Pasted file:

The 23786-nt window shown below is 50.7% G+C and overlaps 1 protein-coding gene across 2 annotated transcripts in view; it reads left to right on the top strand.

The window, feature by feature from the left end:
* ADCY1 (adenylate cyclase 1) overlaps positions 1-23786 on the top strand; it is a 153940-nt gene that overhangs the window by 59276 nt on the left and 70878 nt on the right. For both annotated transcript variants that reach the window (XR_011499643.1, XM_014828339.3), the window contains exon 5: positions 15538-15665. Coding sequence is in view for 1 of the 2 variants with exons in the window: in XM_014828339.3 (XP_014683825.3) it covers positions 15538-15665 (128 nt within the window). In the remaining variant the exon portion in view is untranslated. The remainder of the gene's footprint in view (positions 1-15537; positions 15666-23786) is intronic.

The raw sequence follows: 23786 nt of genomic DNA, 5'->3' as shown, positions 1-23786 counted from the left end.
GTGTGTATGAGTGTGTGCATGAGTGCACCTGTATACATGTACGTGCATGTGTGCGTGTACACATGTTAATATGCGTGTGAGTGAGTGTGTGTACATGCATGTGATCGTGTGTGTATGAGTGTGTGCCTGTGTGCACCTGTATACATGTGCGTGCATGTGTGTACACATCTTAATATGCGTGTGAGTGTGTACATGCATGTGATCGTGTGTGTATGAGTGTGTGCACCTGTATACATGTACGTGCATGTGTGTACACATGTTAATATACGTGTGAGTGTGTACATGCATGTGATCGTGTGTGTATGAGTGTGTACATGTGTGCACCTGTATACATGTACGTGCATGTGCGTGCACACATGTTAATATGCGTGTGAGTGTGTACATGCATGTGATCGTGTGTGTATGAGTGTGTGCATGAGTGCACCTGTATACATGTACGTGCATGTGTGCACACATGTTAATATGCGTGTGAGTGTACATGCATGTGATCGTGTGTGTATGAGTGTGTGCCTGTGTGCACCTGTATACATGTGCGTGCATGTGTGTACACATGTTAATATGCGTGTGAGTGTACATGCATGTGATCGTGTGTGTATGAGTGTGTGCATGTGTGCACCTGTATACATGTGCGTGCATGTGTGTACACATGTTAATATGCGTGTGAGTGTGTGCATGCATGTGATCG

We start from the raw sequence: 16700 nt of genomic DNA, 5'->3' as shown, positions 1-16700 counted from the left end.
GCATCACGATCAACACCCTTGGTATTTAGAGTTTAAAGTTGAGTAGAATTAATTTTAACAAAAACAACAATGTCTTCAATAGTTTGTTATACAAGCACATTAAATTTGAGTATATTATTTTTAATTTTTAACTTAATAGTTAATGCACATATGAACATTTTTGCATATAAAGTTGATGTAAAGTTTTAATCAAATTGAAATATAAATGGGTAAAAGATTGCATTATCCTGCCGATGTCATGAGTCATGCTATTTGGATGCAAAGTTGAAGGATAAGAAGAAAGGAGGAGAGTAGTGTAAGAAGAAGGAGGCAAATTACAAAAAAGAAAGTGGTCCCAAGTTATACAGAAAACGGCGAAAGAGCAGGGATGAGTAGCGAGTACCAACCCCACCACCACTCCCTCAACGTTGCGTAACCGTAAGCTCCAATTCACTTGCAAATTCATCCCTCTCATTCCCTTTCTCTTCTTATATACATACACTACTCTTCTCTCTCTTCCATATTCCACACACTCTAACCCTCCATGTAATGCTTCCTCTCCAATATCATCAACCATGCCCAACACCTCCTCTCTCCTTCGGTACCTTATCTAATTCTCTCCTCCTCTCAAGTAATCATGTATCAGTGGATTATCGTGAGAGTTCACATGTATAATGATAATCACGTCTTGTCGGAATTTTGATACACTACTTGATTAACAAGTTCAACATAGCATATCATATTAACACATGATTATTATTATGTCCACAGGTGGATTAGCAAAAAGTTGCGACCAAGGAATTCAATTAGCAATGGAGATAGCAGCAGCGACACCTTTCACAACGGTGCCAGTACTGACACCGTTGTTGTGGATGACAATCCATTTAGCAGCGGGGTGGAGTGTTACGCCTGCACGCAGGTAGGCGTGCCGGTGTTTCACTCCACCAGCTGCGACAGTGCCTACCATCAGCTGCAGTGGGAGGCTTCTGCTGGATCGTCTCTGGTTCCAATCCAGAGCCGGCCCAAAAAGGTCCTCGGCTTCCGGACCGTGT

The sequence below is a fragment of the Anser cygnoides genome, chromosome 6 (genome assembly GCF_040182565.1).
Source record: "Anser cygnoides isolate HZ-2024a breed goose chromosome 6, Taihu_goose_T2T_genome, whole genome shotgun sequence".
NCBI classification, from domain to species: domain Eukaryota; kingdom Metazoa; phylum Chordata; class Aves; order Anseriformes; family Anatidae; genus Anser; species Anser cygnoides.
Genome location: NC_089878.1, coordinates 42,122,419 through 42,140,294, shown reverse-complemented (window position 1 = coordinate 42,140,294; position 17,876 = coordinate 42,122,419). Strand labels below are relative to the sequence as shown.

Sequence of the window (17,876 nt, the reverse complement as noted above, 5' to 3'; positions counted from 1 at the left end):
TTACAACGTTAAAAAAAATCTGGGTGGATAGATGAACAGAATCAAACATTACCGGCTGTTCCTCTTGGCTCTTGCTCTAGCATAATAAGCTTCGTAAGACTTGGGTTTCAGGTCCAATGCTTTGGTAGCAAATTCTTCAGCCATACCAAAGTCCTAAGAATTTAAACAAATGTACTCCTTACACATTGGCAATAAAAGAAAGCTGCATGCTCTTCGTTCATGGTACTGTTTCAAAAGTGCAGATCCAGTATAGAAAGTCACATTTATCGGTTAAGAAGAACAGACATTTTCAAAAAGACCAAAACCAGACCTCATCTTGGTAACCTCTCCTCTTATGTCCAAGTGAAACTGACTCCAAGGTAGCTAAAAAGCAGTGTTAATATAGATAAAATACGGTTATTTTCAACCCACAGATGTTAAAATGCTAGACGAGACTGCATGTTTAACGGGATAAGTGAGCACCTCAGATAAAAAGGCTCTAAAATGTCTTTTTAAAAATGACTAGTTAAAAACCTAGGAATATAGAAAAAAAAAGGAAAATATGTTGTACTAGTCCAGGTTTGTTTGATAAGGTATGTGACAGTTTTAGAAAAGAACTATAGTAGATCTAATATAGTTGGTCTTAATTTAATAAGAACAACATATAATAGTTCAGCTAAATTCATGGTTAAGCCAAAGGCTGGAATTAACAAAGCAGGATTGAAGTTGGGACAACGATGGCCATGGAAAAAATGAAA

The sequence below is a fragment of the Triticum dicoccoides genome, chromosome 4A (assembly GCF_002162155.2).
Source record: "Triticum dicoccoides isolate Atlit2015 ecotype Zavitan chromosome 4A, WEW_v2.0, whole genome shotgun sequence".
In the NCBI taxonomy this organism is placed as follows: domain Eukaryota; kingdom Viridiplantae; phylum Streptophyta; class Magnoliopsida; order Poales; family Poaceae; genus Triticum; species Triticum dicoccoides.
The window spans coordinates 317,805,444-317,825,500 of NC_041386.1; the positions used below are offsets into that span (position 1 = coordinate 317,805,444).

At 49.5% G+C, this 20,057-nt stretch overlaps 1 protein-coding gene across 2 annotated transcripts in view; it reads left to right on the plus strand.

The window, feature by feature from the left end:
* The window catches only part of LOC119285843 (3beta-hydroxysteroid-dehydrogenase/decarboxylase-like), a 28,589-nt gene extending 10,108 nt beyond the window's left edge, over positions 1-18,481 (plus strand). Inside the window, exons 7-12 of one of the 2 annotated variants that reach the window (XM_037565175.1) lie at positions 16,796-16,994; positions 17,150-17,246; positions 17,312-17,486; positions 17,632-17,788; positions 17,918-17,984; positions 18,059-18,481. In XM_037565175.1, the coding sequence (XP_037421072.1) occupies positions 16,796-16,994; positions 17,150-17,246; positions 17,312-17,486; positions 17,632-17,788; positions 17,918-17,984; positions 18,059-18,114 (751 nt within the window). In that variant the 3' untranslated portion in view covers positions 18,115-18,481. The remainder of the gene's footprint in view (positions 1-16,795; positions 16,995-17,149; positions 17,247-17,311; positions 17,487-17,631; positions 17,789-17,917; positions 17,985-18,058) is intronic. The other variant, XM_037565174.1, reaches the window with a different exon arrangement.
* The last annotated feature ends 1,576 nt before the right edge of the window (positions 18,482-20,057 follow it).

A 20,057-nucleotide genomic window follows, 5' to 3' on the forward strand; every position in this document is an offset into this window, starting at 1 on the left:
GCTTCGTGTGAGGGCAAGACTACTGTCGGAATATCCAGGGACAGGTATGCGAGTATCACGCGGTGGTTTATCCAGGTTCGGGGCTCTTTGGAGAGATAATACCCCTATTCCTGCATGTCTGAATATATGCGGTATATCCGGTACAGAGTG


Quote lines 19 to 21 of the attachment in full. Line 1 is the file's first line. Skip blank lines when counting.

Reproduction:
The window, feature by feature from the left end:
* The window catches only part of LOC119285843 (3beta-hydroxysteroid-dehydrogenase/decarboxylase-like), a 28,589-nt gene extending 10,108 nt beyond the window's left edge, over positions 1-18,481 (plus strand). Inside the window, exons 7-12 of one of the 2 annotated variants that reach the window (XM_037565175.1) lie at positions 16,796-16,994; positions 17,150-17,246; positions 17,312-17,486; positions 17,632-17,788; positions 17,918-17,984; positions 18,059-18,481. In XM_037565175.1, the coding sequence (XP_037421072.1) occupies positions 16,796-16,994; positions 17,150-17,246; positions 17,312-17,486; positions 17,632-17,788; positions 17,918-17,984; positions 18,059-18,114 (751 nt within the window). In that variant the 3' untranslated portion in view covers positions 18,115-18,481. The remainder of the gene's footprint in view (positions 1-16,795; positions 16,995-17,149; positions 17,247-17,311; positions 17,487-17,631; positions 17,789-17,917; positions 17,985-18,058) is intronic. The other variant, XM_037565174.1, reaches the window with a different exon arrangement.
* The last annotated feature ends 1,576 nt before the right edge of the window (positions 18,482-20,057 follow it).